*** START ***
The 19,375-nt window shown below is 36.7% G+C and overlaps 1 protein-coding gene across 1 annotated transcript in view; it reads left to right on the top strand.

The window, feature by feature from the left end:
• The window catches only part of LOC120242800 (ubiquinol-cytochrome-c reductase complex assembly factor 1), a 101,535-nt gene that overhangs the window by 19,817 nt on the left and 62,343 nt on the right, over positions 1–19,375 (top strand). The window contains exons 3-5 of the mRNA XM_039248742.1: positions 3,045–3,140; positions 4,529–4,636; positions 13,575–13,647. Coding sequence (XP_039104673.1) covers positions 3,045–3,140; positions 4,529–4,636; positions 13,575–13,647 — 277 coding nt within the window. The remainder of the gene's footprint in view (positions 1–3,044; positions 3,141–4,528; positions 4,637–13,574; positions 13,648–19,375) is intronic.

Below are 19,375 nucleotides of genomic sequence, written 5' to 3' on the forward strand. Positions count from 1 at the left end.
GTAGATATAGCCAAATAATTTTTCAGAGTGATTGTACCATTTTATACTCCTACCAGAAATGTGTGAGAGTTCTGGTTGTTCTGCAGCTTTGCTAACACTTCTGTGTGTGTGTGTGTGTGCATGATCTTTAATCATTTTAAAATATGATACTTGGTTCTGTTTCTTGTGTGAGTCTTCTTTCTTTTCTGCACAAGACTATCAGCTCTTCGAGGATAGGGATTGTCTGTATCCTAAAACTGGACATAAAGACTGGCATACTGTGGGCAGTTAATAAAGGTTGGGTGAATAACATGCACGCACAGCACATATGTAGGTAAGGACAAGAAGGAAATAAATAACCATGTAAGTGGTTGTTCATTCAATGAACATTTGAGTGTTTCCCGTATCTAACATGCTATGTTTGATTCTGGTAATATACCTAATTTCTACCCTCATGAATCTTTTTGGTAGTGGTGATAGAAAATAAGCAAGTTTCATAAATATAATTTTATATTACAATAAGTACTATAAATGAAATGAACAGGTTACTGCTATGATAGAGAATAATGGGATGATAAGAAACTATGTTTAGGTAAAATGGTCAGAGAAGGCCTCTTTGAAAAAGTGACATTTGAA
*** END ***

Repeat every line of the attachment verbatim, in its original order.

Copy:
The 19,375-nt window shown below is 36.7% G+C and overlaps 1 protein-coding gene across 1 annotated transcript in view; it reads left to right on the top strand.

The window, feature by feature from the left end:
• The window catches only part of LOC120242800 (ubiquinol-cytochrome-c reductase complex assembly factor 1), a 101,535-nt gene that overhangs the window by 19,817 nt on the left and 62,343 nt on the right, over positions 1–19,375 (top strand). The window contains exons 3-5 of the mRNA XM_039248742.1: positions 3,045–3,140; positions 4,529–4,636; positions 13,575–13,647. Coding sequence (XP_039104673.1) covers positions 3,045–3,140; positions 4,529–4,636; positions 13,575–13,647 — 277 coding nt within the window. The remainder of the gene's footprint in view (positions 1–3,044; positions 3,141–4,528; positions 4,637–13,574; positions 13,648–19,375) is intronic.

Below are 19,375 nucleotides of genomic sequence, written 5' to 3' on the forward strand. Positions count from 1 at the left end.
GTAGATATAGCCAAATAATTTTTCAGAGTGATTGTACCATTTTATACTCCTACCAGAAATGTGTGAGAGTTCTGGTTGTTCTGCAGCTTTGCTAACACTTCTGTGTGTGTGTGTGTGTGCATGATCTTTAATCATTTTAAAATATGATACTTGGTTCTGTTTCTTGTGTGAGTCTTCTTTCTTTTCTGCACAAGACTATCAGCTCTTCGAGGATAGGGATTGTCTGTATCCTAAAACTGGACATAAAGACTGGCATACTGTGGGCAGTTAATAAAGGTTGGGTGAATAACATGCACGCACAGCACATATGTAGGTAAGGACAAGAAGGAAATAAATAACCATGTAAGTGGTTGTTCATTCAATGAACATTTGAGTGTTTCCCGTATCTAACATGCTATGTTTGATTCTGGTAATATACCTAATTTCTACCCTCATGAATCTTTTTGGTAGTGGTGATAGAAAATAAGCAAGTTTCATAAATATAATTTTATATTACAATAAGTACTATAAATGAAATGAACAGGTTACTGCTATGATAGAGAATAATGGGATGATAAGAAACTATGTTTAGGTAAAATGGTCAGAGAAGGCCTCTTTGAAAAAGTGACATTTGAA